It is as if Bostrom calculated in abstract the probability that observers emerge in the universe, for example in the form of Homo sapiens. And this he did as if he were an alien or a computer unconscious and out of the picture. Then he noticed: “What a surprise, we are these observers and we are now!”. So what applied to Homo sapiens applies to us!
But here lies the “bias”. This is not an innocent passage, because there is a difference between
- saying that by rolling pairs of dice increases the probability of a double 6 (the appearance of intelligent life in the universe), which is certainly correct, and
- saying that the fact that there is now a double 6 (we are aware that we exist here) supports the fact that a lot of pairs of dice have been rolled, which is not at all correct.
In short, unless you want to fall into the inverse gambler’s fallacy, since at each roll a double 6 can come out with probability 1/36, when we record a double 6 it could be the only roll made. Of course, there may have been other rolls before, but not “so that” this double 6 came out (or so that it was more likely, here and now, a double 6). Indeed the result I am witnessing here and now is not made any more likely even by a million previous rolls (direct fallacy of a gambler, who bets on numbers that have not come out for some time).
The truth is that a roll made “here and now” makes this roll mysteriously different, whatever arguments Bostrom. In fact, Bostrom is right: the more you roll two dice, the more, in general, it is likely to come out a double 6 (like any other pair of numbers between 1 and 6). But not now! Now the probability is always damn 1/36 (regardless of the number of previous casts).
Similarly, the fact that intelligent life is given here and now in this universe does not tell us damn if there have been other universes before this or not. If the argument drawn from the inverse gamblerìs fallacy is valid, Bostrom is wrong to consider the probability of multiverse high.
The final refinement of the SSA (in chap. 10) in terms of the SSSA (Strong Self-Sampling Assumption) does not change anything and underlies the same bias. Turning “observers” into ” observer-moments” enhances the performance of the SSA, avoiding potential arguments against it, but the problem remains. How can we move from these “observer-moments “, described in third person, to first-person experience (i.e. your or my experience) of these moments? What is true for these moments described in the third person, no longer applies if we live them (estimates of the probability of the conditions that would have made our conscious existence possible or probable lose their value).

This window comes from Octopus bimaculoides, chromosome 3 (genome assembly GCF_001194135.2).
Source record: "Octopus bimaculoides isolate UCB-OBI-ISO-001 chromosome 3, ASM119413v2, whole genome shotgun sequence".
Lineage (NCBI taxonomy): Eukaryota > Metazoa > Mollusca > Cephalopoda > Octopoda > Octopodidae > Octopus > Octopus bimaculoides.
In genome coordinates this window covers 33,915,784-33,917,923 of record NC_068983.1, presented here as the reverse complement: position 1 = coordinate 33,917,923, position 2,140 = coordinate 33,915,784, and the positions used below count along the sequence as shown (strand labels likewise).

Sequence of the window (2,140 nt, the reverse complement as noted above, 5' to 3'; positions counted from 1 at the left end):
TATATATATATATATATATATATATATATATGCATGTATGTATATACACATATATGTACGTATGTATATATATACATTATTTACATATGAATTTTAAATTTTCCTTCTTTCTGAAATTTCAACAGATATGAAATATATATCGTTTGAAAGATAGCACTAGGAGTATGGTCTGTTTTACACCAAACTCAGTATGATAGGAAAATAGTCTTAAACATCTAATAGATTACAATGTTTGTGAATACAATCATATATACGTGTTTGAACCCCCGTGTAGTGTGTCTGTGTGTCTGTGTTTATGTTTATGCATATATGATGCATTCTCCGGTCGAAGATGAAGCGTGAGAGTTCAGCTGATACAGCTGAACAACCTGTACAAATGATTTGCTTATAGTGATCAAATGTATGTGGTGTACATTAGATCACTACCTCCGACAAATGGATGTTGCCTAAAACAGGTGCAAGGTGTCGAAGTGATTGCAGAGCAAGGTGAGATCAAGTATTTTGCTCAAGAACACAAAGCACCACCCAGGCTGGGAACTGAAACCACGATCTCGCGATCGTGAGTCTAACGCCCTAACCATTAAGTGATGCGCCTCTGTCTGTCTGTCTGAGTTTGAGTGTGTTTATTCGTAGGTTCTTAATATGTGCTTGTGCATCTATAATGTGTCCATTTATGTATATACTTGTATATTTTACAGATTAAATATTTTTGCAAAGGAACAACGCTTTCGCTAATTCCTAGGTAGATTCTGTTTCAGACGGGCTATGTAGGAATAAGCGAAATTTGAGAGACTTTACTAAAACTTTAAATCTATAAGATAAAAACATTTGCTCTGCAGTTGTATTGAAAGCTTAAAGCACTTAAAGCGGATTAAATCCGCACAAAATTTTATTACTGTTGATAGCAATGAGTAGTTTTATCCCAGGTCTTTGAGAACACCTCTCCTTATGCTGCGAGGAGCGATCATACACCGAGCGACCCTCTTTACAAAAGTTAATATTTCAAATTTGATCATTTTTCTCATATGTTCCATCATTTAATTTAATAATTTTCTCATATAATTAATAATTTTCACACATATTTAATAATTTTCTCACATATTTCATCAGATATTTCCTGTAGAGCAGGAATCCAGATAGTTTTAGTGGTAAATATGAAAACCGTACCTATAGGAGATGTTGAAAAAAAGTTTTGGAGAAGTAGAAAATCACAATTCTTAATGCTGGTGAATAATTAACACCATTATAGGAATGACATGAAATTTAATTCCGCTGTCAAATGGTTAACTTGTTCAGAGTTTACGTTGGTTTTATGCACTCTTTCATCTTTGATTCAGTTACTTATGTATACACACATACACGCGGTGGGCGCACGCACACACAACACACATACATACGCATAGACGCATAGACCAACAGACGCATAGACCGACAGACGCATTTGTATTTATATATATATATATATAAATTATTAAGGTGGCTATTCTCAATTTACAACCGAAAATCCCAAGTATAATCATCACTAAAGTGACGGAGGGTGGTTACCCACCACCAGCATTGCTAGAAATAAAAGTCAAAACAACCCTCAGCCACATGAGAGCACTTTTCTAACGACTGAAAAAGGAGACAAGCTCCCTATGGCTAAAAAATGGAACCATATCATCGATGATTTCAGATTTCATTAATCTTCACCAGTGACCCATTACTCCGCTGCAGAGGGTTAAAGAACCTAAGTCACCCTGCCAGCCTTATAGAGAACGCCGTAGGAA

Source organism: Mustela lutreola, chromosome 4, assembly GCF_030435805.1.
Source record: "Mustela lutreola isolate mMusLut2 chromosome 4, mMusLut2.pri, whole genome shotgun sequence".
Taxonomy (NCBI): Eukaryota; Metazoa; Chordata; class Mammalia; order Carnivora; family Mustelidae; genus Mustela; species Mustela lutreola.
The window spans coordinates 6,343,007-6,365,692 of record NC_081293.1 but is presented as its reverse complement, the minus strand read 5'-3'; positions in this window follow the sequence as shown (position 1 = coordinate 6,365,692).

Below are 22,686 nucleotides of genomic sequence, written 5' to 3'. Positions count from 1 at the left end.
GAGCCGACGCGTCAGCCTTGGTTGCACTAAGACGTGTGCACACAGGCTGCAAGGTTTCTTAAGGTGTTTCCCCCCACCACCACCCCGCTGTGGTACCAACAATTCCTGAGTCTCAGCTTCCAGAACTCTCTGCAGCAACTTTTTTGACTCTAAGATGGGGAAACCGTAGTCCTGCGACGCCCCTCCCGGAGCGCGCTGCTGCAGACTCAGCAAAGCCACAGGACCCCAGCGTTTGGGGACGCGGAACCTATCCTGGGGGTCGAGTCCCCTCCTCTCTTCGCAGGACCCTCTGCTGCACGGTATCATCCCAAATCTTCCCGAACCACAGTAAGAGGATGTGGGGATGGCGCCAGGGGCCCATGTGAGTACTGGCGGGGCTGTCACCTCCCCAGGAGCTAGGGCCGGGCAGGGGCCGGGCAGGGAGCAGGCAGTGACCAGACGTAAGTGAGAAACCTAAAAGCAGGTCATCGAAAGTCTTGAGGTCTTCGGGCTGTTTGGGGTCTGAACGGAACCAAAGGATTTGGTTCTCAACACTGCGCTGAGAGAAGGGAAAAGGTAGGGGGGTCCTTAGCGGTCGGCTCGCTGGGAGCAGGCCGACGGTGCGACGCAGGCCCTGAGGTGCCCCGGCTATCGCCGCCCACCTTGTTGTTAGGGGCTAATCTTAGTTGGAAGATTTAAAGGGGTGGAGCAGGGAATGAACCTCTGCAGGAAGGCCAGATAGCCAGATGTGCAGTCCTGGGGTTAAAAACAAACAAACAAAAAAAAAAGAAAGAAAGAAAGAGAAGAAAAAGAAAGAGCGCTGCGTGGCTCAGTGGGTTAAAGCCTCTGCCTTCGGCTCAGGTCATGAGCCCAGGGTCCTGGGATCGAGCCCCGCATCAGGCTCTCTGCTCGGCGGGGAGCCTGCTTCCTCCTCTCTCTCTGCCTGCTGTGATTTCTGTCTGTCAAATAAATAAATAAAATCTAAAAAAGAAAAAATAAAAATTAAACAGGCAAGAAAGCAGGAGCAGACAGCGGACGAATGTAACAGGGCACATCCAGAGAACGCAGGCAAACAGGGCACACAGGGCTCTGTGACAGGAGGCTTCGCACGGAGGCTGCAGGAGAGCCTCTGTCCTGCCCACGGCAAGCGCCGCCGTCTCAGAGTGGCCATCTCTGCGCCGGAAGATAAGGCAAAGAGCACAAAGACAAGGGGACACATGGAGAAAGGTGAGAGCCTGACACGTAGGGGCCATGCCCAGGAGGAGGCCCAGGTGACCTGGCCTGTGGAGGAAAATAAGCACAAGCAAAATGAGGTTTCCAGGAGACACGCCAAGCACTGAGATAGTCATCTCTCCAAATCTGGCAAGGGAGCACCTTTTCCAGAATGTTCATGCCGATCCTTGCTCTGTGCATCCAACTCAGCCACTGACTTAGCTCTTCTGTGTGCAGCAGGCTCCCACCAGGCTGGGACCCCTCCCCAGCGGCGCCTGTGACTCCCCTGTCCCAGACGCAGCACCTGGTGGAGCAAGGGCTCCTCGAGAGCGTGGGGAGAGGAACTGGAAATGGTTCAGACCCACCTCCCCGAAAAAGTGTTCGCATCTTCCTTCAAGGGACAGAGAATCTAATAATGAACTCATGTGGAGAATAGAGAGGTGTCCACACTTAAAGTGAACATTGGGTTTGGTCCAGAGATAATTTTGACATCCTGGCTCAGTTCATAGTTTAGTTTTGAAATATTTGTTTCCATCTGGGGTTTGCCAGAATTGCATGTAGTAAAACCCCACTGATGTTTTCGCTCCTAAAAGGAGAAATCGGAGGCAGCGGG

How to explain, then, our existence as conscious observers, if Bostrom’s reasoning falls into this fallacy?
Let us also admit that the structure of the universe doesn’t favor the argument of intelligent design. An intelligent creator could have created man (a consciousness) in times and spaces much more limited than real, appropriately manipulating energy and matter (although in this way final and formal causes would have been exposed, as when you distinguish an artifact from a natural product). Also the creator could have made a even nicer universe than it is. The breadth of universe spacetime and the clear signs of imperfection that the universe contains suggest that everything happened randomly. Well, let’s say that’s what happened.
Now, if the hypothesis of intelligent design must be rejected and if I am right to find the hypothesis of the multiverse (which Bostrom argues probable, but which to me seems a flagrant violation of Ockham’s razor and an useless hypothesis, as the deceptive appearance of its usefulness is a mere effect of the inverse gambler’s fallacy) how to explain the origin of consciousness (that is, identically, of an observed universe)?
Consciousness seems to arise quite randomly (without anyone having designed it). Its emergence is only made a little more likely by the enormous dimensions of our universe (more precisely, as Barrow and Tipler argue in The Anthropic Cosmological Principle, Oxford, Oxford University Press, 1986: if our universe were not so big and old, intelligent life would in all likelihood be simply impossible). Yet we can certainly imagine countless universes of all possible dimensions in which consciousness never arose. The fine-tuning was therefore an incredible stroke of luck (the analogue of the double 6 above)?